Innovativeness of public procurement in Finland

Innovativeness in public procurements is manifest in different ways during the different stages of procurement (see Figure 1 below).

In the procurement process, the opportunity to innovate can be taken into account in the procurement preparations, when specifying the object of procurement as well as the invitation for tenders. An innovative and innovation-driven procurement process enables the acquisition of new and alternative solutions, for example, by means of an innovation partnership.

When it comes to the procurement decision, that is, the selected solution, innovativeness refers to whether the solution is new or significantly improved (for the procurer) and/or whether the solution is new to the market as well as the society (the solution is not yet widely used).

Stages of procurement
FIGURE 1. Different stages of public procurement.

Novelty/innovativeness of selected solution

The innovativeness of the selected solution may be inspected from two complementary aspects: 1) novelty to the procurer and 2) novelty for the market.

The premise of the division is that the product, solution or service subject to the invitation for tenders is new or a material improvement from the point of view of the organisation that carries out the procurement, if not necessarily for the market. For the procurer, the new solution may be socially important. It may also provide considerable added value with regard to performing the organisation’s tasks or developing the effectiveness of its operations, regardless of the object’s novelty value to the market.

The pages below provide you with information regarding the status of innovative procurement in Finland from two different viewpoints:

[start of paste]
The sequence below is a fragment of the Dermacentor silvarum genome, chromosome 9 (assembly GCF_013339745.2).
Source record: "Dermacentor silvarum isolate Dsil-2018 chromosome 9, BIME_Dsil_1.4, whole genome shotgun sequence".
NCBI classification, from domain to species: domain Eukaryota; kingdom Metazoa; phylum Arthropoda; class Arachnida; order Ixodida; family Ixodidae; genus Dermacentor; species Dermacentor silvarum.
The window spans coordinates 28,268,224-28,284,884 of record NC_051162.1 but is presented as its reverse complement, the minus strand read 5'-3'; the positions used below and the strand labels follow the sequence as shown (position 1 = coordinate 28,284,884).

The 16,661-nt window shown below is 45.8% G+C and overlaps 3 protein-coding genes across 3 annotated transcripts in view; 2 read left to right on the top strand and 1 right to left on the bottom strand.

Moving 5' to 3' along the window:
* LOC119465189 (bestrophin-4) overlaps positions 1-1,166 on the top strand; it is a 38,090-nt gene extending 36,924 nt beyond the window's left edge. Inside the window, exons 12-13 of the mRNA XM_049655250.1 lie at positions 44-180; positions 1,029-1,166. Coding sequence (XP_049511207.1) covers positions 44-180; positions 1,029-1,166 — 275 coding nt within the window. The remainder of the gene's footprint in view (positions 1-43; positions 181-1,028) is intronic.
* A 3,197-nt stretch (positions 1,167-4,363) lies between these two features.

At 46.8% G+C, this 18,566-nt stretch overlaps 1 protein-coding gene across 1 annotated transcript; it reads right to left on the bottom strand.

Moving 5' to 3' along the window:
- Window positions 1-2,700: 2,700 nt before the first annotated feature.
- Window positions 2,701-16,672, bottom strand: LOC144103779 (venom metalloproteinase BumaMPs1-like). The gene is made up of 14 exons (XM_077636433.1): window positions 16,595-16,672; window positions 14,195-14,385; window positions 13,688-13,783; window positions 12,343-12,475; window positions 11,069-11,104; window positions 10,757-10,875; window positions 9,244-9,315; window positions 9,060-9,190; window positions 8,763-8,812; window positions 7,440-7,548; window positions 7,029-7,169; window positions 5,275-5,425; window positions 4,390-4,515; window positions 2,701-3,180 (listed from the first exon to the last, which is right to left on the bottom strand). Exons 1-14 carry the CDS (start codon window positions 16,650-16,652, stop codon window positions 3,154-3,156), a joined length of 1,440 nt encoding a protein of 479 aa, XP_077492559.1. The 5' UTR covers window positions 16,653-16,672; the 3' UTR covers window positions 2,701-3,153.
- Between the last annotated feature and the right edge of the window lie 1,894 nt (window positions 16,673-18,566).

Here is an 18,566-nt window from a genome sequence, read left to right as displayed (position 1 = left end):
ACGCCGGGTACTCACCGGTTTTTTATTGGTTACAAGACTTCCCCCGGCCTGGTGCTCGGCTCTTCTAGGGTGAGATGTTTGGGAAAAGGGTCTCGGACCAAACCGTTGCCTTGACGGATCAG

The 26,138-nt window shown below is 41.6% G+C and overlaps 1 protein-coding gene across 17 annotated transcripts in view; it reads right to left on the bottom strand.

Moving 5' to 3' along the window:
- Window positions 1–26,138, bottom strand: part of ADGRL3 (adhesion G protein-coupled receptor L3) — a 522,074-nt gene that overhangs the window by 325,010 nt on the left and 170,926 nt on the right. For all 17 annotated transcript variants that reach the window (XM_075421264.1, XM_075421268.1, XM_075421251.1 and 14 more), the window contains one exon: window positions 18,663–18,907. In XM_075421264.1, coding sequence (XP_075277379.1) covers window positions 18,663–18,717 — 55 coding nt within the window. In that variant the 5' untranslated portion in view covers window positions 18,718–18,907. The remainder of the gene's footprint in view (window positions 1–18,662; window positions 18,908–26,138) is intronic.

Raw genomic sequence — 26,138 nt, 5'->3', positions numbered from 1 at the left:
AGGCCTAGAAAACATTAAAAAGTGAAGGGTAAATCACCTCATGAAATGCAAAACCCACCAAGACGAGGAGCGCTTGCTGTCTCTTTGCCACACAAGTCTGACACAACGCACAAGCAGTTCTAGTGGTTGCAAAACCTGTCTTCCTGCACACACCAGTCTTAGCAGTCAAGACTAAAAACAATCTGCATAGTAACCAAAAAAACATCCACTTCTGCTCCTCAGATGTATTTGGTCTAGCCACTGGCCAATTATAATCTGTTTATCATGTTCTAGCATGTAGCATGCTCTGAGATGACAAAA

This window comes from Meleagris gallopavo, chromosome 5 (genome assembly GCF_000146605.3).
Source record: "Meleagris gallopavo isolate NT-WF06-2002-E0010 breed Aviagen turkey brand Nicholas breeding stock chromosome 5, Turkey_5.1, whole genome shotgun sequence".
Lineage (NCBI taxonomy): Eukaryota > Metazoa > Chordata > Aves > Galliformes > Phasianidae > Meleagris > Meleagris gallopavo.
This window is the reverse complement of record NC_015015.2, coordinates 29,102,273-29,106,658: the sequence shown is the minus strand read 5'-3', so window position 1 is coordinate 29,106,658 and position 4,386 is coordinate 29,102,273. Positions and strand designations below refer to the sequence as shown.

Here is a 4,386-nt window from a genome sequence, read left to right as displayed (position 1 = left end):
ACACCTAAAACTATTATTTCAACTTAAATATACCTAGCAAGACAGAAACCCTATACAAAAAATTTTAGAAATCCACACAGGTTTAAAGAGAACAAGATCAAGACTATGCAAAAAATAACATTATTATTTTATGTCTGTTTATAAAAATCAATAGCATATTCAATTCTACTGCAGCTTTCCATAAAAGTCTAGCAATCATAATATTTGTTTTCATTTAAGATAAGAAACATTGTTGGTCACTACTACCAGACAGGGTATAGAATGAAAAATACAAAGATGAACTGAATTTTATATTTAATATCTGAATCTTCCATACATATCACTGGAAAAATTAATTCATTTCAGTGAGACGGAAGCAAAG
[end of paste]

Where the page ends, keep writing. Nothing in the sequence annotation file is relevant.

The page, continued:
- Solutions that are innovative/new to the procurer and the procurement thereof in Finland in 2018

- Solutions that are innovative/new to the market and the procurement thereof in Finland in 2018

Effects of procurements aimed at new solutions/innovativeness

From a social perspective, it is essential that the procured innovative solutions help public organisations to better carry out their mandates. The improvement may be evident in service quality and/or improved productivity, sustainability or effectiveness.

Based on KEINOs survey: 
- 75% of procurers estimated that a slightly or significantly improved solution had a positive effect on the procurement organisation’s service quality and ability to meet with the set operational effect targets.
- 67% of innovative acquisitions were deemed to have at least some kind of positive effect on the procurement organisation’s cost level or productivity
- 40% of procurers thought that the procurement had positive effects on the environment, living conditions or well-being.

Innovative procurement has a positive impact on the 
1) quality of services 
2) the ability to meet with operational effect targets 
3) cost level/productivity 
4) the reduction of environmental effects.

Estimates on the positive impacts of innovative procurement on the sections 1-3 above regarding procurement categories are particularly highlighted in service procurements. On the other hand, more than 50% of the actors who had carried out innovative service procurements said that there had not been any changes to the environmental effects (4) as a result of the procurement.

Nonetheless, a higher-than-average number of positive environmental effects were identified in building contract and material acquisitions.

Regardless of the category of procurement, positive estimates regarding environmental impacts were more common in the innovative procurements that included sustainability targets or criteria.

Based on the survey carried out by KEINO, innovative acquisitions that included sustainability targets had, on average, the most positive effects on the procured solution’s cost level/productivity and social impacts.

On the other hand, innovative acquisitions that did not include sustainability targets had the most positive effects on service quality and the ability to meet with the set operational effectiveness objectives.

Assessed environmental impacts
FIGURE 2. Use of sustainability criteria and the environmental impacts of procurement in relation to established solutions or solutions that are typical for the sector (n=88).